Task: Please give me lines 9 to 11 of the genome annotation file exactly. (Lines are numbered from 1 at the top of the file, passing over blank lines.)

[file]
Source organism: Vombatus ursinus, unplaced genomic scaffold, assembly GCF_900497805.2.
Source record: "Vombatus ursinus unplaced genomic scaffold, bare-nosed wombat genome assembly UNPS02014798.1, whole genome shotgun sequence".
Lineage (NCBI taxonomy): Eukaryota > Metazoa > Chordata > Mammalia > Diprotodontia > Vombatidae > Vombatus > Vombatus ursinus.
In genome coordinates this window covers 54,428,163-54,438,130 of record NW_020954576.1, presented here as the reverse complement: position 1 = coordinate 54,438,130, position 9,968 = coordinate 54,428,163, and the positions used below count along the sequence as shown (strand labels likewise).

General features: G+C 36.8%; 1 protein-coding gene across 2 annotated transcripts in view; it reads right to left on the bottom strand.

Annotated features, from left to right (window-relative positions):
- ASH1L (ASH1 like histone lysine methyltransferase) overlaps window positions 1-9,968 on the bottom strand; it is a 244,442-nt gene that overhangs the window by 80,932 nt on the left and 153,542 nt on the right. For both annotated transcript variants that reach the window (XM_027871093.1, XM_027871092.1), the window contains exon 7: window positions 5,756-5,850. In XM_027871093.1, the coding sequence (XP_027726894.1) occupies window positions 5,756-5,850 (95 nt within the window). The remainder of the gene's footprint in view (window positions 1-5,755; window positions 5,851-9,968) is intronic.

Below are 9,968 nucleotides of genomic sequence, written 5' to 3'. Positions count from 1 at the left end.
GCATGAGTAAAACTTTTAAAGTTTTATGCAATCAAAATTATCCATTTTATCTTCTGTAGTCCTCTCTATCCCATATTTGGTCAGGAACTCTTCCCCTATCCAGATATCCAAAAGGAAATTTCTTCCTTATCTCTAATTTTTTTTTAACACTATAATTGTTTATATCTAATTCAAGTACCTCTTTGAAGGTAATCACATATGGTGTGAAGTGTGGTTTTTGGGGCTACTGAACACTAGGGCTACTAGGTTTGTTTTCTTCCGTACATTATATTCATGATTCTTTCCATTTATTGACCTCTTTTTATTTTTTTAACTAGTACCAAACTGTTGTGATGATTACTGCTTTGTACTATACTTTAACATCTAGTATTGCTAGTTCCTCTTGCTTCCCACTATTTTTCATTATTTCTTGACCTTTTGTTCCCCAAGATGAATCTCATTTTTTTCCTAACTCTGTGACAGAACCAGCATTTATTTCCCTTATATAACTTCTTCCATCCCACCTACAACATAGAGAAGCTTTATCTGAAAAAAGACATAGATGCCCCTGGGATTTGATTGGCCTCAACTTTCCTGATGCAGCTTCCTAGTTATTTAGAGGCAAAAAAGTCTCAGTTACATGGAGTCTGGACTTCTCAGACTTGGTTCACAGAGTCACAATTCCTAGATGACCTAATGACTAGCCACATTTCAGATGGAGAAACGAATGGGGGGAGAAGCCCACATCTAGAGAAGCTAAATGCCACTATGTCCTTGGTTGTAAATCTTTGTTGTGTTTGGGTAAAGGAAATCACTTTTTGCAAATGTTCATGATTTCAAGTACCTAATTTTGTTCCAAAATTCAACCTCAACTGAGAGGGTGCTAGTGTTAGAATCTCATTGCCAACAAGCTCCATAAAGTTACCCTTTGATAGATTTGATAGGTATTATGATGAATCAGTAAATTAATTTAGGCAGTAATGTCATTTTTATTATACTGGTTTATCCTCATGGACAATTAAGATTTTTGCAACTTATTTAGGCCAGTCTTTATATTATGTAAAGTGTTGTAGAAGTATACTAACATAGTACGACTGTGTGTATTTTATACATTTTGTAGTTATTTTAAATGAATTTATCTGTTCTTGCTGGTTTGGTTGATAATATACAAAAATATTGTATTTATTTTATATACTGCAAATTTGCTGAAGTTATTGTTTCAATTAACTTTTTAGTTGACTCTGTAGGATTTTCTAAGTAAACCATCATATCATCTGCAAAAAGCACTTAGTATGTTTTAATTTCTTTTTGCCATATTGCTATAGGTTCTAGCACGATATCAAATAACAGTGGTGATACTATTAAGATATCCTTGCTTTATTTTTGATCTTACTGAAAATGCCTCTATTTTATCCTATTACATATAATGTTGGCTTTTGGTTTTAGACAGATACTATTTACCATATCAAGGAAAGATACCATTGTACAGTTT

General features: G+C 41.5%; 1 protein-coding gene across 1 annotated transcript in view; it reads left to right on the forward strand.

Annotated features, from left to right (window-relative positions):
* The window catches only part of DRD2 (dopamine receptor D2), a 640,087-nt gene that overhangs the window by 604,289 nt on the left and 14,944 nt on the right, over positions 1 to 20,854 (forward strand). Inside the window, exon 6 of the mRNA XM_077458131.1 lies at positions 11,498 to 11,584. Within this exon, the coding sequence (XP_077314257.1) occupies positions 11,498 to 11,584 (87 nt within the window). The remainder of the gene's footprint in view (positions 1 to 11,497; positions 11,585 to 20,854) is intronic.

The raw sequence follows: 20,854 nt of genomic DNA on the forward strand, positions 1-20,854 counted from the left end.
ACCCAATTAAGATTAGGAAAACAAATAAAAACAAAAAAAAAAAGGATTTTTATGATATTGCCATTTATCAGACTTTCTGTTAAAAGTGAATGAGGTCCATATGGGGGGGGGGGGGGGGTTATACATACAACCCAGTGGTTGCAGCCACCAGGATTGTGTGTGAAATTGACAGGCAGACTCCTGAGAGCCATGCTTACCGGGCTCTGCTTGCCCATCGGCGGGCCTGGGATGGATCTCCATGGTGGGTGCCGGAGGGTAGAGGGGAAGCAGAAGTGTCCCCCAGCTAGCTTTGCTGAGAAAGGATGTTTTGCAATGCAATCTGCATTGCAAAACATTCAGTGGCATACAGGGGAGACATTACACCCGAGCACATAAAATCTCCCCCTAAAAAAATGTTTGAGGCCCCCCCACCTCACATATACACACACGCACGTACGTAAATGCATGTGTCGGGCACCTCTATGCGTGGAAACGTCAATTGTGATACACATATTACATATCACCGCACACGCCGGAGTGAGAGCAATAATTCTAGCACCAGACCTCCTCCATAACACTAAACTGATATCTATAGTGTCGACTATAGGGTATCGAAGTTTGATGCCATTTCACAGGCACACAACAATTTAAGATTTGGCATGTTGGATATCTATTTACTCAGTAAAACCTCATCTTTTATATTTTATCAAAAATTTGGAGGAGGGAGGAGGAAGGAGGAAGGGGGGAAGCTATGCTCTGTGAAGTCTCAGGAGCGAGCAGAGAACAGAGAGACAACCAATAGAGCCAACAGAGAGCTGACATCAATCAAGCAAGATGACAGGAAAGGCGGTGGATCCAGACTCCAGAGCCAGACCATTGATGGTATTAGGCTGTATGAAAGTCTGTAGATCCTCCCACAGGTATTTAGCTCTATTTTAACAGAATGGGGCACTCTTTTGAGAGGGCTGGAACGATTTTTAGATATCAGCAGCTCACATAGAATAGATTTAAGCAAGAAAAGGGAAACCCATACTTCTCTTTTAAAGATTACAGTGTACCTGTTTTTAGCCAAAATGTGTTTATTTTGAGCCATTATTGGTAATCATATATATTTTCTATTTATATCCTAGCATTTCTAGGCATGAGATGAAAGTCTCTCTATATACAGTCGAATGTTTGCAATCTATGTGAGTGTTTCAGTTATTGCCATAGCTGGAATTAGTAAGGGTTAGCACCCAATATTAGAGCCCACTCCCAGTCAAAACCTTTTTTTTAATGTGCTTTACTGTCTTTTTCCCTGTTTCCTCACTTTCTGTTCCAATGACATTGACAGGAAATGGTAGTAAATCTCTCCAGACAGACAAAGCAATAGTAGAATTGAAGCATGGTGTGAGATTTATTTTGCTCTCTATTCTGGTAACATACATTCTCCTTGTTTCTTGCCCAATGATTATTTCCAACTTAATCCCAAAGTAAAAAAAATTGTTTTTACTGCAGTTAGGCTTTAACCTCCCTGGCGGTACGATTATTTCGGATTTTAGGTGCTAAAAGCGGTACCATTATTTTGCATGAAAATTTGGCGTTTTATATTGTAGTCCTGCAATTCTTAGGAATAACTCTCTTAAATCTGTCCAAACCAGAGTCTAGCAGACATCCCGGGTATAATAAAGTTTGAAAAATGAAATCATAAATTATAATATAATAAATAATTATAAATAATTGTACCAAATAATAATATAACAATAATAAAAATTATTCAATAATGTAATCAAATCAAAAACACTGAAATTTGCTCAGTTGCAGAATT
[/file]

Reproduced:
GCATGAGTAAAACTTTTAAAGTTTTATGCAATCAAAATTATCCATTTTATCTTCTGTAGTCCTCTCTATCCCATATTTGGTCAGGAACTCTTCCCCTATCCAGATATCCAAAAGGAAATTTCTTCCTTATCTCTAATTTTTTTTTAACACTATAATTGTTTATATCTAATTCAAGTACCTCTTTGAAGGTAATCACATATGGTGTGAAGTGTGGTTTTTGGGGCTACTGAACACTAGGGCTACTAGGTTTGTTTTCTTCCGTACATTATATTCATGATTCTTTCCATTTATTGACCTCTTTTTATTTTTTTAACTAGTACCAAACTGTTGTGATGATTACTGCTTTGTACTATACTTTAACATCTAGTATTGCTAGTTCCTCTTGCTTCCCACTATTTTTCATTATTTCTTGACCTTTTGTTCCCCAAGATGAATCTCATTTTTTTCCTAACTCTGTGACAGAACCAGCATTTATTTCCCTTATATAACTTCTTCCATCCCACCTACAACATAGAGAAGCTTTATCTGAAAAAAGACATAGATGCCCCTGGGATTTGATTGGCCTCAACTTTCCTGATGCAGCTTCCTAGTTATTTAGAGGCAAAAAAGTCTCAGTTACATGGAGTCTGGACTTCTCAGACTTGGTTCACAGAGTCACAATTCCTAGATGACCTAATGACTAGCCACATTTCAGATGGAGAAACGAATGGGGGGAGAAGCCCACATCTAGAGAAGCTAAATGCCACTATGTCCTTGGTTGTAAATCTTTGTTGTGTTTGGGTAAAGGAAATCACTTTTTGCAAATGTTCATGATTTCAAGTACCTAATTTTGTTCCAAAATTCAACCTCAACTGAGAGGGTGCTAGTGTTAGAATCTCATTGCCAACAAGCTCCATAAAGTTACCCTTTGATAGATTTGATAGGTATTATGATGAATCAGTAAATTAATTTAGGCAGTAATGTCATTTTTATTATACTGGTTTATCCTCATGGACAATTAAGATTTTTGCAACTTATTTAGGCCAGTCTTTATATTATGTAAAGTGTTGTAGAAGTATACTAACATAGTACGACTGTGTGTATTTTATACATTTTGTAGTTATTTTAAATGAATTTATCTGTTCTTGCTGGTTTGGTTGATAATATACAAAAATATTGTATTTATTTTATATACTGCAAATTTGCTGAAGTTATTGTTTCAATTAACTTTTTAGTTGACTCTGTAGGATTTTCTAAGTAAACCATCATATCATCTGCAAAAAGCACTTAGTATGTTTTAATTTCTTTTTGCCATATTGCTATAGGTTCTAGCACGATATCAAATAACAGTGGTGATACTATTAAGATATCCTTGCTTTATTTTTGATCTTACTGAAAATGCCTCTATTTTATCCTATTACATATAATGTTGGCTTTTGGTTTTAGACAGATACTATTTACCATATCAAGGAAAGATACCATTGTACAGTTT

General features: G+C 41.5%; 1 protein-coding gene across 1 annotated transcript in view; it reads left to right on the forward strand.

Annotated features, from left to right (window-relative positions):